Tuesday, December 28, 2010

SWT: Technology Takes on Social Work

In the November/December 2010 issue of Social Work Today, there is a feature article on the fusion of social work and technology.
Let’s face it: Technology is transforming how people collect and share information and social workers who refuse to acknowledge this trend risk falling out of step with the profession. But organizations that impose data management technology without taking clinicians’ needs into account risk creating systems that bog down social work rather than enhance it.

“The technology is here. You’re going to have to use it, and it’s not going away,” says Mike Meikle, a Virginia-based IT consultant with experience serving the human services sector. “But managers can’t just implement this in a vacuum; they have to include their people in the process. You have to make sure that your users are on board and that they understand how it’s going to benefit them.”

Nevertheless, there is some resistance among social workers in adopting data management information systems in their work. Do you believe these systems benefit or burden social workers?

1 comment:

Mike said...

I believe it will initially be a burden on social workers with the benefits coming at a later date, depending on the environment.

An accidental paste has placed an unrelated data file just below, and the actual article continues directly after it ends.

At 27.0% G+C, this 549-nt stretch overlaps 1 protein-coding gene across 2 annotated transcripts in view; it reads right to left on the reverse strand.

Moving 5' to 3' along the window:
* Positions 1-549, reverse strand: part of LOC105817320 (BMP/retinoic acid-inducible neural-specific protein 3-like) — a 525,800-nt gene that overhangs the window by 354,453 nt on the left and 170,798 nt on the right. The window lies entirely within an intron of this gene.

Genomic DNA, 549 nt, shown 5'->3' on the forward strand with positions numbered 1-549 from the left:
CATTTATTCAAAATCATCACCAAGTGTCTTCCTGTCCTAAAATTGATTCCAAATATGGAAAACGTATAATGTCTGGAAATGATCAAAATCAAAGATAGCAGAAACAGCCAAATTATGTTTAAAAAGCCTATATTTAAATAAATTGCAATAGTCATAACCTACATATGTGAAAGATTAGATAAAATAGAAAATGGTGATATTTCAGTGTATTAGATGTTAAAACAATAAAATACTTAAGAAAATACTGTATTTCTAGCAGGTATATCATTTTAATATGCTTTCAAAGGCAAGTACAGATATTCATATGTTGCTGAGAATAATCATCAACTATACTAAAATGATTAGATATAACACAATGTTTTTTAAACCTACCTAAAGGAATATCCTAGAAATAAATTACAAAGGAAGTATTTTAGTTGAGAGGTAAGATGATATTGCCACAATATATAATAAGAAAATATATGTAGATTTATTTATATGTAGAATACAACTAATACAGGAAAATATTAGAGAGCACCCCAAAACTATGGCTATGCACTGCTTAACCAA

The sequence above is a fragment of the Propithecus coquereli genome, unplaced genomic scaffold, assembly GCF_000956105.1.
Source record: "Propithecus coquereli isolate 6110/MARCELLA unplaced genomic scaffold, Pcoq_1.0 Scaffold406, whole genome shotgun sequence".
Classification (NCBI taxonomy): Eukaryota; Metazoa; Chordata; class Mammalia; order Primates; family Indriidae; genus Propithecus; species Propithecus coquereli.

In my experience, a large portion of the social worker population has limited experience with work flow and data management systems. So moving from a primarily paper-based to software-based environment will cause some significant growing pains. However, once the transition is made, the ability more effectively manage caseloads, pull historical client data or complete forms, reports and letters electronically will be a key selling point.
Another industry that is facing this issue is Health Care, with the move to Electronic Medical Records (EMR). Of course this move has been dictated by the Federal Government via the HITRUST Act, so they are being pushed to comply. Hopefully the social services profession can make the transition voluntarily.
Thank you for blogging my contribution to the Social Work Today article.

Regards,
Mike Meikle
http://mikemeikle.wordpress.com/